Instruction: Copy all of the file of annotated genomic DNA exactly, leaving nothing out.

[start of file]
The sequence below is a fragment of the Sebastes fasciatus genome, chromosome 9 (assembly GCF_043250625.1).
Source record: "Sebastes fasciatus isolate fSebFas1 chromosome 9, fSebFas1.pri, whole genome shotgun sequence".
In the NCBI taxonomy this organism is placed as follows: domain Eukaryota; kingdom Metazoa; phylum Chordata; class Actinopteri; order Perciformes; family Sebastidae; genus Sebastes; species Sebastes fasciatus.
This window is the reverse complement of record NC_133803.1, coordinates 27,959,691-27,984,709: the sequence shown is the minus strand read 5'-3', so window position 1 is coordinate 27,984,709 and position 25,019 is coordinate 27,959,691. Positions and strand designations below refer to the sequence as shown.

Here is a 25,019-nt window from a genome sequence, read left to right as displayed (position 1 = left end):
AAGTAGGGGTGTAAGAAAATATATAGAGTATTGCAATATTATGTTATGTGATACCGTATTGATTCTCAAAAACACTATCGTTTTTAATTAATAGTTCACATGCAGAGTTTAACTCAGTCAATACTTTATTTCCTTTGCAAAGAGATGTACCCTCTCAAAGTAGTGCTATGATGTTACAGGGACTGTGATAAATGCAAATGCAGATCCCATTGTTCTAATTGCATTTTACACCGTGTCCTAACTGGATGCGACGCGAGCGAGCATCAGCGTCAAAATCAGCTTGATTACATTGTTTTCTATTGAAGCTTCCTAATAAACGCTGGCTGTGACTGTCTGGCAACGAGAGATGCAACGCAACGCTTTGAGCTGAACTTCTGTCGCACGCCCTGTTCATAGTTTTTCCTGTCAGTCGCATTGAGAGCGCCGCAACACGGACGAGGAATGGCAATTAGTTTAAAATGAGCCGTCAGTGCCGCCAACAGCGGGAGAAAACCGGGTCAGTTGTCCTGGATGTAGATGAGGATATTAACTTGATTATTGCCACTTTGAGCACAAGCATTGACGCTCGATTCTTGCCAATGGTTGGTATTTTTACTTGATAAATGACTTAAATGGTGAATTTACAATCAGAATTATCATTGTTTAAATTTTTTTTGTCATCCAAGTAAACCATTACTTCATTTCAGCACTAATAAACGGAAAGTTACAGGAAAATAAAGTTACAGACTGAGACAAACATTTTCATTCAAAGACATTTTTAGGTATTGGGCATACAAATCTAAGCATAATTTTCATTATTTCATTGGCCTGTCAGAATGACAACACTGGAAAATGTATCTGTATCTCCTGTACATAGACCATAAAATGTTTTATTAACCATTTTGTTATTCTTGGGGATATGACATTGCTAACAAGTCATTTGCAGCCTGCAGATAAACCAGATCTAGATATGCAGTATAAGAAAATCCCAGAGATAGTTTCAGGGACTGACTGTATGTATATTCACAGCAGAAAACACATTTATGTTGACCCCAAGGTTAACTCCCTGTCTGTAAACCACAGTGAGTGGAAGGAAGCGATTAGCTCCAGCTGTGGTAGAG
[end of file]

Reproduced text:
The sequence below is a fragment of the Sebastes fasciatus genome, chromosome 9 (assembly GCF_043250625.1).
Source record: "Sebastes fasciatus isolate fSebFas1 chromosome 9, fSebFas1.pri, whole genome shotgun sequence".
In the NCBI taxonomy this organism is placed as follows: domain Eukaryota; kingdom Metazoa; phylum Chordata; class Actinopteri; order Perciformes; family Sebastidae; genus Sebastes; species Sebastes fasciatus.
This window is the reverse complement of record NC_133803.1, coordinates 27,959,691-27,984,709: the sequence shown is the minus strand read 5'-3', so window position 1 is coordinate 27,984,709 and position 25,019 is coordinate 27,959,691. Positions and strand designations below refer to the sequence as shown.

Here is a 25,019-nt window from a genome sequence, read left to right as displayed (position 1 = left end):
AAGTAGGGGTGTAAGAAAATATATAGAGTATTGCAATATTATGTTATGTGATACCGTATTGATTCTCAAAAACACTATCGTTTTTAATTAATAGTTCACATGCAGAGTTTAACTCAGTCAATACTTTATTTCCTTTGCAAAGAGATGTACCCTCTCAAAGTAGTGCTATGATGTTACAGGGACTGTGATAAATGCAAATGCAGATCCCATTGTTCTAATTGCATTTTACACCGTGTCCTAACTGGATGCGACGCGAGCGAGCATCAGCGTCAAAATCAGCTTGATTACATTGTTTTCTATTGAAGCTTCCTAATAAACGCTGGCTGTGACTGTCTGGCAACGAGAGATGCAACGCAACGCTTTGAGCTGAACTTCTGTCGCACGCCCTGTTCATAGTTTTTCCTGTCAGTCGCATTGAGAGCGCCGCAACACGGACGAGGAATGGCAATTAGTTTAAAATGAGCCGTCAGTGCCGCCAACAGCGGGAGAAAACCGGGTCAGTTGTCCTGGATGTAGATGAGGATATTAACTTGATTATTGCCACTTTGAGCACAAGCATTGACGCTCGATTCTTGCCAATGGTTGGTATTTTTACTTGATAAATGACTTAAATGGTGAATTTACAATCAGAATTATCATTGTTTAAATTTTTTTTGTCATCCAAGTAAACCATTACTTCATTTCAGCACTAATAAACGGAAAGTTACAGGAAAATAAAGTTACAGACTGAGACAAACATTTTCATTCAAAGACATTTTTAGGTATTGGGCATACAAATCTAAGCATAATTTTCATTATTTCATTGGCCTGTCAGAATGACAACACTGGAAAATGTATCTGTATCTCCTGTACATAGACCATAAAATGTTTTATTAACCATTTTGTTATTCTTGGGGATATGACATTGCTAACAAGTCATTTGCAGCCTGCAGATAAACCAGATCTAGATATGCAGTATAAGAAAATCCCAGAGATAGTTTCAGGGACTGACTGTATGTATATTCACAGCAGAAAACACATTTATGTTGACCCCAAGGTTAACTCCCTGTCTGTAAACCACAGTGAGTGGAAGGAAGCGATTAGCTCCAGCTGTGGTAGAG